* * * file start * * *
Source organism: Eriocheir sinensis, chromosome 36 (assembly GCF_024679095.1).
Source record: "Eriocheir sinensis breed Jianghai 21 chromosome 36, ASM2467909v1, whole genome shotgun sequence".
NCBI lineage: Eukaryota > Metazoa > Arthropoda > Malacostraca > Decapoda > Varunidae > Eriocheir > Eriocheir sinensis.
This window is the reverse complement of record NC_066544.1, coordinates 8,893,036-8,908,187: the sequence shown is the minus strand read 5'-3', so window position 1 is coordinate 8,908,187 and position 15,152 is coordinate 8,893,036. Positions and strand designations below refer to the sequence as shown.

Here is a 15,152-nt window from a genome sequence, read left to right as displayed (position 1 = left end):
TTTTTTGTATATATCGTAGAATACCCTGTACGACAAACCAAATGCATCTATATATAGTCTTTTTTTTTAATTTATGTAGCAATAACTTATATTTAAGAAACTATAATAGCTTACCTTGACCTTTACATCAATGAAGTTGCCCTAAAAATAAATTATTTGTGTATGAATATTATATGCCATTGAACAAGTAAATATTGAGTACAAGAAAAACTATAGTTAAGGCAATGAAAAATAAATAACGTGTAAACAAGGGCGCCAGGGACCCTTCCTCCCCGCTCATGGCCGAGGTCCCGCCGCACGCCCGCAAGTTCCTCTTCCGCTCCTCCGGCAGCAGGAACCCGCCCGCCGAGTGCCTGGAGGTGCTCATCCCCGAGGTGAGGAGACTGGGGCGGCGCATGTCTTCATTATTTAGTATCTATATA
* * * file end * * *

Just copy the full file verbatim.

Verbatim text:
Source organism: Eriocheir sinensis, chromosome 36 (assembly GCF_024679095.1).
Source record: "Eriocheir sinensis breed Jianghai 21 chromosome 36, ASM2467909v1, whole genome shotgun sequence".
NCBI lineage: Eukaryota > Metazoa > Arthropoda > Malacostraca > Decapoda > Varunidae > Eriocheir > Eriocheir sinensis.
This window is the reverse complement of record NC_066544.1, coordinates 8,893,036-8,908,187: the sequence shown is the minus strand read 5'-3', so window position 1 is coordinate 8,908,187 and position 15,152 is coordinate 8,893,036. Positions and strand designations below refer to the sequence as shown.

Here is a 15,152-nt window from a genome sequence, read left to right as displayed (position 1 = left end):
TTTTTTGTATATATCGTAGAATACCCTGTACGACAAACCAAATGCATCTATATATAGTCTTTTTTTTTAATTTATGTAGCAATAACTTATATTTAAGAAACTATAATAGCTTACCTTGACCTTTACATCAATGAAGTTGCCCTAAAAATAAATTATTTGTGTATGAATATTATATGCCATTGAACAAGTAAATATTGAGTACAAGAAAAACTATAGTTAAGGCAATGAAAAATAAATAACGTGTAAACAAGGGCGCCAGGGACCCTTCCTCCCCGCTCATGGCCGAGGTCCCGCCGCACGCCCGCAAGTTCCTCTTCCGCTCCTCCGGCAGCAGGAACCCGCCCGCCGAGTGCCTGGAGGTGCTCATCCCCGAGGTGAGGAGACTGGGGCGGCGCATGTCTTCATTATTTAGTATCTATATA